Gerard Manley Hopkins: contribution to Poetry

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      Gerard Manley Hopkins (1844-1889) was a major forerunner of modern poetry, but he wrote in the Nineteenth century. His works were unknown to the public during his lifetime. His friend Robert Bridges introduced Hopkins's verse first in the anthologies Poets and Poetry of the Century (1893) and The Spirit of Man (1910), then in the collected edition of 1918. Fuller editions of 1930 and 1948 have been greeted enthusiastically. The daringly experimental verse of Hopkins which would have bewildered his contemporaries has gained widespread attention in twentieth century. His poetry has profoundly influenced numerous poets of the modern age and is thoroughly 'modern' on account of certain intriguing qualities of his verse.

The important characteristics of Hopkins's poetry that have made him a modern Poet are extraordinary compression and density or expressions, multiple meaning and ambiguity, elliptical statement and preoccupation "with inner division, friction and psychological complexities in general".
Gegard Manley Hopkins

      The early poetry of Hopkins (1860-1875) survives only in fragmentary and incomplete fashion. It is conventional, reflecting, romantic tendencies and Pre-Raphaelite influences. The Wreck of the Deutschland (1876) is Hlopkins's longest poem and the first in his mature manner i.e., in sprung rhythm and with his characteristic style. God's Grandeur (1877) states a familiar Victorian contention that a modern industrial culture has lost contact with elemental things, but the unceasing return of day-light symbolises the immanent brooding of the Holy Ghost over the indifferent world of man. It is an unconventional sonnet, written in 'standard rhythm counterpointed'.

      The Starlight Night (1877) states that if we possess God and nature, we can ensure complete protection against the shocks of life. Such expressions as Fire-folk and circle-citadels resemble the Kennings of Anglo-Saxon poetry. The Sea and the Skylark (1877) is a sonnet in "standard rhythm, in parts sprung and on others counterpointed" shows distress with mail's immersion in materialism. The Windhover: To Christ our Lord (1877) is the most daring sprung-rhythm sonnet by Hopkins. The poet sees the beauty, strength and glory of Christ, for the most common-place things of Nature can suddenly flash out their own peculiar beauty and their symbolising of Christ's wounds and suffering. Pied Beauty (1877) is an eleven-line lyric praising all 'dappled things'. It is one of the most sensuous of poems but it also shows Christ's human-divine attributes.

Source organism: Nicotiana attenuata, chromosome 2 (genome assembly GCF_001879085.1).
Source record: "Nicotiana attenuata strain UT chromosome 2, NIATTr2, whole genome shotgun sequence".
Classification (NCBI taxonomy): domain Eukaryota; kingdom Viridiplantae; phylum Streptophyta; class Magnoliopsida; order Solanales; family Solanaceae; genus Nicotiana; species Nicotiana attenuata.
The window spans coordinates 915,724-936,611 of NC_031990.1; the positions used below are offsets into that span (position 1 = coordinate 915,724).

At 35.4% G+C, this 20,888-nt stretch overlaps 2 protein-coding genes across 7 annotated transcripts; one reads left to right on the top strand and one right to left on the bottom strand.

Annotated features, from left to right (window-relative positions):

Other poems which call for special mention are Andromeda (1879), Felix Randall (1880), Leadon Echo and the Golden Echo (1881), Corrion Comfort (1885), Thou art Indeed Just (1889), To R. B. (1889) a sonnet addressed to Robert Bridges. Hopkins is a poet priest. He was a Jesuit priest. There is always a conflict in him between his religious devotion and poetic activities. Once he considered his poetry writing inappropriate to his religious vocation; he burned all his verse. He resumed writing verse in 1875. He was a devout Christian who found God in nature., He was at the same time a lover of the beauties of nature and ceaselessly experimented With verse forms. He is a great poetic craftsman.

      The important characteristics of Hopkins's poetry that have made him a modern Poet are extraordinary compression and density or expressions, multiple meaning and ambiguity, elliptical statement and preoccupation "with inner division, friction and psychological complexities in general". The American 'New Critics have particularly admired Hopkins for his layers of meaning and his unified vision of Several facets of observation simultaneously. Hopkins's major contribution to modern poetry lay in the technical novelty of his poetry. He employed counter pointed rhythm, sprung rhythm, Rove-over. Hopkins used a kind of disciplined free verse in which the line is based, not on any conventional metrical foot, but on an irregular arrangement of stressed and unstressed syllables. Observe the application of his principles: Summer ends now; now, barbarous in beauty, the stooks arise.

      The line is taken from Hurrahing in Harvest, a sonnet in "spring and outriding sonnet." It contains fifteen syllables instead of the conventional ten of an Iambic pentameter sonnet line. The second and third syllables of barbarous are considered outrides. Hopkins also rejected conventional poetic diction and used what he called 'Current language heightened'. He used two terms for indicating his aesthetic theory - inscape and instress. Inscape is the significant pattern of beauty that he finds in nature and God and instress is the stress and energy with which he communicated the instress. Inscape is the essential form and meaning of any object or any experience. Every Hopkins poem is an attempt to apprehend an inscape. Hopkins is thus the pioneer of modern poetry although he wrote in the Victorian age.

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